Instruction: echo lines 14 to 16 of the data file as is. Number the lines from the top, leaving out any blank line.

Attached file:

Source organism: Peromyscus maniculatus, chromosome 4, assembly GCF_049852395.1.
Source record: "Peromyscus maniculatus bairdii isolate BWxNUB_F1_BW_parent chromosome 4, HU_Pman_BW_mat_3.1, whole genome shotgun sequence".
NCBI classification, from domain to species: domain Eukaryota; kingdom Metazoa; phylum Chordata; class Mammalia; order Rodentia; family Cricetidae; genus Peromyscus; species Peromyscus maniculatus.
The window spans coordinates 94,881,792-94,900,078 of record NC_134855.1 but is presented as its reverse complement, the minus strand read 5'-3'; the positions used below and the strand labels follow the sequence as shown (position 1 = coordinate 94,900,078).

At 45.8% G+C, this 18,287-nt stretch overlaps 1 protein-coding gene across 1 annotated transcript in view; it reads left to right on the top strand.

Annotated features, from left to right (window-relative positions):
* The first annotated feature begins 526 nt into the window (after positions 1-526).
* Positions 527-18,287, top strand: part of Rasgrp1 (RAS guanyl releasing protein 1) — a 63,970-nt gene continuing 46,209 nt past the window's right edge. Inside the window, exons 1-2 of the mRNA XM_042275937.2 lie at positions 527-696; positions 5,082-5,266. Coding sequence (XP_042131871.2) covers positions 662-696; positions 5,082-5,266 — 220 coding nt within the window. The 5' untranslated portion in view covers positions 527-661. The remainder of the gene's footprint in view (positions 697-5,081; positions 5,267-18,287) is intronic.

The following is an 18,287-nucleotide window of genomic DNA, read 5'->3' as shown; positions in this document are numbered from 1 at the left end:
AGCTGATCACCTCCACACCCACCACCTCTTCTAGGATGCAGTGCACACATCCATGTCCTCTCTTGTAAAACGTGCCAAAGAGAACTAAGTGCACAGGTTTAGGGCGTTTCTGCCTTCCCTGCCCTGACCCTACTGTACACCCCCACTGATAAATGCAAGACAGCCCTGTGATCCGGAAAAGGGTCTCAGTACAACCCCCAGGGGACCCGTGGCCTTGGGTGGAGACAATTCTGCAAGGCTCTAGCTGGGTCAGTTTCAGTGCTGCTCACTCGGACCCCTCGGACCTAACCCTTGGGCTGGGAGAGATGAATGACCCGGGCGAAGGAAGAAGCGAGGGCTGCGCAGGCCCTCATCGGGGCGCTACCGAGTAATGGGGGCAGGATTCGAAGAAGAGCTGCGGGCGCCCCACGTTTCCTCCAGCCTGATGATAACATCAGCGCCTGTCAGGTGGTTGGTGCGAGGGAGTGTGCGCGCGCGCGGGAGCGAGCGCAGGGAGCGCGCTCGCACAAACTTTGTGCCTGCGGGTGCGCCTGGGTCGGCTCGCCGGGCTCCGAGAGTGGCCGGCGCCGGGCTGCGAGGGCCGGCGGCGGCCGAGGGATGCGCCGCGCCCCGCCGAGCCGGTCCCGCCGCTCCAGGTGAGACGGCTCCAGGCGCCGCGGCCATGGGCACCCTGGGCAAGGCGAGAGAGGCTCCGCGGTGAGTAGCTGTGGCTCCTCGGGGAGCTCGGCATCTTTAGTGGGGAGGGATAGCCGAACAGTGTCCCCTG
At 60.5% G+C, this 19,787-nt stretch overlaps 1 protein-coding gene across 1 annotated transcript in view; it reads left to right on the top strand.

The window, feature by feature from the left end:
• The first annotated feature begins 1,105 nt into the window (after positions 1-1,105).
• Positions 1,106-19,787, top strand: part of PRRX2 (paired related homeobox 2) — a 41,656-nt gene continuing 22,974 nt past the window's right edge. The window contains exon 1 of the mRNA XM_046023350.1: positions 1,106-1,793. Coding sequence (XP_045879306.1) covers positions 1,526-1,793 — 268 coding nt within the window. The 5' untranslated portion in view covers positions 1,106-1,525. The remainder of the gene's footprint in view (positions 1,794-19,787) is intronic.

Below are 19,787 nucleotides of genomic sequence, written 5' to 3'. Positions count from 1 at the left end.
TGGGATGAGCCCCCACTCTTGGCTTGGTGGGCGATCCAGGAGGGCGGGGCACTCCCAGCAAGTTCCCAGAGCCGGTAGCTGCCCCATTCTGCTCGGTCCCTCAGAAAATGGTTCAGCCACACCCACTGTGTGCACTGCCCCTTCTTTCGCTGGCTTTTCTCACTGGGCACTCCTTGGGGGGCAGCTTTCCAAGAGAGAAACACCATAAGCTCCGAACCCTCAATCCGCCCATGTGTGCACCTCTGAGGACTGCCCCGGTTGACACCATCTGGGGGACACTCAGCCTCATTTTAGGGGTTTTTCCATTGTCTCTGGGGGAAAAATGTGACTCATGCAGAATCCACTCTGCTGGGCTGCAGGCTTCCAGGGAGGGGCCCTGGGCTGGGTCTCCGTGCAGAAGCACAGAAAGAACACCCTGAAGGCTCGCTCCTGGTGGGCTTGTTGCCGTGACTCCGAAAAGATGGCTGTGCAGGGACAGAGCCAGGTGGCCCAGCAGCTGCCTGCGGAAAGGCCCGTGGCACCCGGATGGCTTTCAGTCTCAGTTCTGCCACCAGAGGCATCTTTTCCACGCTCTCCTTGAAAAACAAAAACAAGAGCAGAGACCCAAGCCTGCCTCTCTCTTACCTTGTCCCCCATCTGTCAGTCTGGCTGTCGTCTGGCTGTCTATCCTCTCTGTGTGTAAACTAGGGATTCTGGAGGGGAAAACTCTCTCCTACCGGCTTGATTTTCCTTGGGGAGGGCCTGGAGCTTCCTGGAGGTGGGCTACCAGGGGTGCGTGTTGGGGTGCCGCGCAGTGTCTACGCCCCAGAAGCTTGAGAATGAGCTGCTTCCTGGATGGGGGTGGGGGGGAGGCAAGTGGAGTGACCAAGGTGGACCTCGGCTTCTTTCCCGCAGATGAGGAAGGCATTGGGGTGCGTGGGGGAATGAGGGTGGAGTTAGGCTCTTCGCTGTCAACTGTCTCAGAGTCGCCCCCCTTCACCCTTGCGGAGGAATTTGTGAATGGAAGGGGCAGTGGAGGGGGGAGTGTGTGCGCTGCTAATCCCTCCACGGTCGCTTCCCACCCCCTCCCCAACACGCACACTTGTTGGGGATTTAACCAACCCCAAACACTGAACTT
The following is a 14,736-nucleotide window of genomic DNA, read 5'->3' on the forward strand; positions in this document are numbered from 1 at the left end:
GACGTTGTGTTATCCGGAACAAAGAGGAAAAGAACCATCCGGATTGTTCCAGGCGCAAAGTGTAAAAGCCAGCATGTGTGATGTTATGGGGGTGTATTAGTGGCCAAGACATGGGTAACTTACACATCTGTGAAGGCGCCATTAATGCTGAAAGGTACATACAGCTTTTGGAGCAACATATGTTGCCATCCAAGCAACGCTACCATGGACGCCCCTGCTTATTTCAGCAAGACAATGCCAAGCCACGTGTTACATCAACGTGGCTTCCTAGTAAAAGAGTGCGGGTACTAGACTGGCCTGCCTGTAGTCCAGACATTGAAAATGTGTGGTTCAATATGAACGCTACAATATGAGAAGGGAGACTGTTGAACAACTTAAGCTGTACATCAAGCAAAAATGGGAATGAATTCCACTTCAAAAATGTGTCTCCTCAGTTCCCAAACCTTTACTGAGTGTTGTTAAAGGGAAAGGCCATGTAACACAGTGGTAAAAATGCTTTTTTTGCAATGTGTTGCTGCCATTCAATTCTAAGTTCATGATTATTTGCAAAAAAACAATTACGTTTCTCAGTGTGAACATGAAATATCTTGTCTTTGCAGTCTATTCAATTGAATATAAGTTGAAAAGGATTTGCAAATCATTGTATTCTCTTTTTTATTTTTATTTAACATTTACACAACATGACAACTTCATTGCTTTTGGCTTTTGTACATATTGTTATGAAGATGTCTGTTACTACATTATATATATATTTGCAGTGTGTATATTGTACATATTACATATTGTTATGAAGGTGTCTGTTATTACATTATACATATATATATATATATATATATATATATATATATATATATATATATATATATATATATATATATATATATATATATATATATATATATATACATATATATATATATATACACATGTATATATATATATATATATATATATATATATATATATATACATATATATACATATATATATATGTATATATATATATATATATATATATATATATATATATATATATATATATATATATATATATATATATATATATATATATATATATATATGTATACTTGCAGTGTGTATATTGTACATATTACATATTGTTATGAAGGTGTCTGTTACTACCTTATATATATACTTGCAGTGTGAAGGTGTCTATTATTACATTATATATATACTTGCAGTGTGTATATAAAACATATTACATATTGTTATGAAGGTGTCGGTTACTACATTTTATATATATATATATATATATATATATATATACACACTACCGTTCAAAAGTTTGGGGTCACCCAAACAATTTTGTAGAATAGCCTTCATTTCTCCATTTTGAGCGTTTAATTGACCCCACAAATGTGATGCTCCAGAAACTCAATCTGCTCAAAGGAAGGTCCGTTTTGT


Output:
• Positions 1,106-19,787, top strand: part of PRRX2 (paired related homeobox 2) — a 41,656-nt gene continuing 22,974 nt past the window's right edge. The window contains exon 1 of the mRNA XM_046023350.1: positions 1,106-1,793. Coding sequence (XP_045879306.1) covers positions 1,526-1,793 — 268 coding nt within the window. The 5' untranslated portion in view covers positions 1,106-1,525. The remainder of the gene's footprint in view (positions 1,794-19,787) is intronic.

Below are 19,787 nucleotides of genomic sequence, written 5' to 3'. Positions count from 1 at the left end.
TGGGATGAGCCCCCACTCTTGGCTTGGTGGGCGATCCAGGAGGGCGGGGCACTCCCAGCAAGTTCCCAGAGCCGGTAGCTGCCCCATTCTGCTCGGTCCCTCAGAAAATGGTTCAGCCACACCCACTGTGTGCACTGCCCCTTCTTTCGCTGGCTTTTCTCACTGGGCACTCCTTGGGGGGCAGCTTTCCAAGAGAGAAACACCATAAGCTCCGAACCCTCAATCCGCCCATGTGTGCACCTCTGAGGACTGCCCCGGTTGACACCATCTGGGGGACACTCAGCCTCATTTTAGGGGTTTTTCCATTGTCTCTGGGGGAAAAATGTGACTCATGCAGAATCCACTCTGCTGGGCTGCAGGCTTCCAGGGAGGGGCCCTGGGCTGGGTCTCCGTGCAGAAGCACAGAAAGAACACCCTGAAGGCTCGCTCCTGGTGGGCTTGTTGCCGTGACTCCGAAAAGATGGCTGTGCAGGGACAGAGCCAGGTGGCCCAGCAGCTGCCTGCGGAAAGGCCCGTGGCACCCGGATGGCTTTCAGTCTCAGTTCTGCCACCAGAGGCATCTTTTCCACGCTCTCCTTGAAAAACAAAAACAAGAGCAGAGACCCAAGCCTGCCTCTCTCTTACCTTGTCCCCCATCTGTCAGTCTGGCTGTCGTCTGGCTGTCTATCCTCTCTGTGTGTAAACTAGGGATTCTGGAGGGGAAAACTCTCTCCTACCGGCTTGATTTTCCTTGGGGAGGGCCTGGAGCTTCCTGGAGGTGGGCTACCAGGGGTGCGTGTTGGGGTGCCGCGCAGTGTCTACGCCCCAGAAGCTTGAGAATGAGCTGCTTCCTGGATGGGGGTGGGGGGGAGGCAAGTGGAGTGACCAAGGTGGACCTCGGCTTCTTTCCCGCAGATGAGGAAGGCATTGGGGTGCGTGGGGGAATGAGGGTGGAGTTAGGCTCTTCGCTGTCAACTGTCTCAGAGTCGCCCCCCTTCACCCTTGCGGAGGAATTTGTGAATGGAAGGGGCAGTGGAGGGGGGAGTGTGTGCGCTGCTAATCCCTCCACGGTCGCTTCCCACCCCCTCCCCAACACGCACACTTGTTGGGGATTTAACCAACCCCAAACACTGAACTT